The old saying "Karma is a Bitch" is very true, so you should always be careful about who you piss off. Unfortunately for Frank Kitchen (Michelle Rodriguez; The Fast and The Furious), he missed that lesson in school. A professional hitman he always gets his target and doesn't care who gets hurt as long as the money is good. However, when he kills the wrong guy he pays the price in a unique way.
Dr. Rachel Jane (Sigourney Weaver; Aliens) is a brilliant surgeon but arrogant and narcissistic. She belittles everyone around her and seems unconcerned with the consequences of her actions. When she loses her medical license, she goes rogue performing plastic surgeries and gender reassignment surgeries illegally. With a reputation for being inexpensive (relatively speaking) and excellent, she is well known in underground circles for her work.
Unfortunately, Dr. Jane's brother owes the mob a lot of money and when they get tired of waiting they send in their best guy - Frank Kitchen - to kill him. This outcome leads the doctor to take revenge into her own medically talented hands and performs surgery on Frank without his consent. This, of course, doesn't sit well with Frank, who goes out on a quest for vengeance not only to get Dr. Jane but all those who helped her. Did I mention "Karma's a bitch"?
The script is well written and the plot is unique and sort of intriguing. However, there are too many components to this complicated plot and some of the execution isn't well thought out. It seems implausible that someone would walk around so easily soon after major surgery and even opt to live in a way they didn't choose, but I guess revenge is a strong motivator.
Weaver is masterful as the conceited and somewhat maniacal doctor. Her delivery is methodical and deliberate, which gives the audience the feel for what the good doctor was like before she lost her license and was incarcerated. Rodriguez looks strange as a man but does her best to use the lower register of her vocal chords to seem more masculine. Tony Shahloub (Monk) plays off Weaver nicely as the psychiatrist, evaluating her mental stability.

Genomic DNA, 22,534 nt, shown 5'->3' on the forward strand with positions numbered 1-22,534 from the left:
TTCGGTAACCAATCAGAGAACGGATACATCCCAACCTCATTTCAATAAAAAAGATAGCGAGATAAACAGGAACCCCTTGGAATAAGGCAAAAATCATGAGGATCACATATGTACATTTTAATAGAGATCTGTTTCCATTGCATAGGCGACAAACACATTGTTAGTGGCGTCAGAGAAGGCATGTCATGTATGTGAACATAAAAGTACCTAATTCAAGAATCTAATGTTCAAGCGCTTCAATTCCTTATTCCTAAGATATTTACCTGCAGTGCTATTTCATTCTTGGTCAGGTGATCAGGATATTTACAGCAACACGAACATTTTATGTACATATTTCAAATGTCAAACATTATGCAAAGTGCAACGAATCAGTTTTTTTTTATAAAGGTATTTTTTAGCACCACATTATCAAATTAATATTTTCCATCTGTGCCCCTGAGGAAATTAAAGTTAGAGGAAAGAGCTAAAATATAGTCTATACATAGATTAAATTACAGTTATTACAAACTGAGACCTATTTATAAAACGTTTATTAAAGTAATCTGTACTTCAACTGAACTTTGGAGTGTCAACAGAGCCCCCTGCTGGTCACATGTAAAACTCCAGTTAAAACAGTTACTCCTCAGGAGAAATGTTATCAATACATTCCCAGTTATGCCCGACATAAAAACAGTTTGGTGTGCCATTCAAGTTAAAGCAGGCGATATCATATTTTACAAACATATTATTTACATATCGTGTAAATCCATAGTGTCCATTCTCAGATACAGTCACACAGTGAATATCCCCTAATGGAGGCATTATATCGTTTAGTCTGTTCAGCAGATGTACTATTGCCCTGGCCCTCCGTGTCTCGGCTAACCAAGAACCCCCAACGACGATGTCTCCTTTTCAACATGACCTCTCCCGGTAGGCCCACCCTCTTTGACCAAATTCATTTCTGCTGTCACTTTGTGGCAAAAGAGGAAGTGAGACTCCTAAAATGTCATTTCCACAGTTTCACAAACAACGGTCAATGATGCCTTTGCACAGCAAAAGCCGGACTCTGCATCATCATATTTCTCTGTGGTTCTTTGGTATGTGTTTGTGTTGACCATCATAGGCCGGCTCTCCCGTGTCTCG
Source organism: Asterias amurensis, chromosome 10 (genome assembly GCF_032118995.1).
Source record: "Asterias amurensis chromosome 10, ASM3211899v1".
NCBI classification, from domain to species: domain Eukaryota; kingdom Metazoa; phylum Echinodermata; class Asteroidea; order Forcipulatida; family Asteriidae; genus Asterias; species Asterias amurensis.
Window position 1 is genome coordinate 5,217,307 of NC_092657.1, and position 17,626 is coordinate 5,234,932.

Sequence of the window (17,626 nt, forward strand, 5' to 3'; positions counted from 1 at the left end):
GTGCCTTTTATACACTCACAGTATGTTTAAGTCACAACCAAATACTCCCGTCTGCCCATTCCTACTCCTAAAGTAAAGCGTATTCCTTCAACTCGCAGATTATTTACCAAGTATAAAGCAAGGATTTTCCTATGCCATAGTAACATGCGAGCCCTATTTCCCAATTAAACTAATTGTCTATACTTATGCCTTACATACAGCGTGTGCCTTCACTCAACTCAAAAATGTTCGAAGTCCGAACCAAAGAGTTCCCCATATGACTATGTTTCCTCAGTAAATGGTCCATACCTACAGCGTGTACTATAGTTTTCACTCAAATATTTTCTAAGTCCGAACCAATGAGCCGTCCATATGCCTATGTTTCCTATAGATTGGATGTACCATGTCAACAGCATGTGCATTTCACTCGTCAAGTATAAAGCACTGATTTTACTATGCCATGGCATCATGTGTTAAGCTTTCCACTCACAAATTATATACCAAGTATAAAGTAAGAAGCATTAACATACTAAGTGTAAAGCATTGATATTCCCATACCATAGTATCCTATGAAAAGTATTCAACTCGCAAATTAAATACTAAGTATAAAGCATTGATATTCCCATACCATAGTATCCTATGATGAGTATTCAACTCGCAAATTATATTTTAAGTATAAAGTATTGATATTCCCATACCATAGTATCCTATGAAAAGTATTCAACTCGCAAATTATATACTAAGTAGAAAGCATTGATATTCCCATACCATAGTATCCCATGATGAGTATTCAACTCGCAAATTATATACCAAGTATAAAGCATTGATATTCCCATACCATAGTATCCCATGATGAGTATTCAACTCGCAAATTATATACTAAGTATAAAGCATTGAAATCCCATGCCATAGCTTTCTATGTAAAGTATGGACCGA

The 1080p high definition video is solid with a range of hues that encompass many variations. The red of the blood seen throughout is a mixture of deeper tones mixed with brighter tinges. The DTS-HD Master Audio 5.1 is clear with the dialogue represented through the center channels and the sound effects (mostly gunshots) well represented across the board. The disc offers no extras other than the theatrical trailer and a photo gallery, which is disappointing. Interviews with the cast, especially Rodriguez, might have given some interesting insight.
While a unique and interesting concept, the end product feels, unfortunately, unfulfilling. I wanted to know more about the characters and their psychological experiences. The whole thing ends up being a little too superficial when it had the potential to be so much more.
Fascinating as it is, The Assignment falls a little short in the end.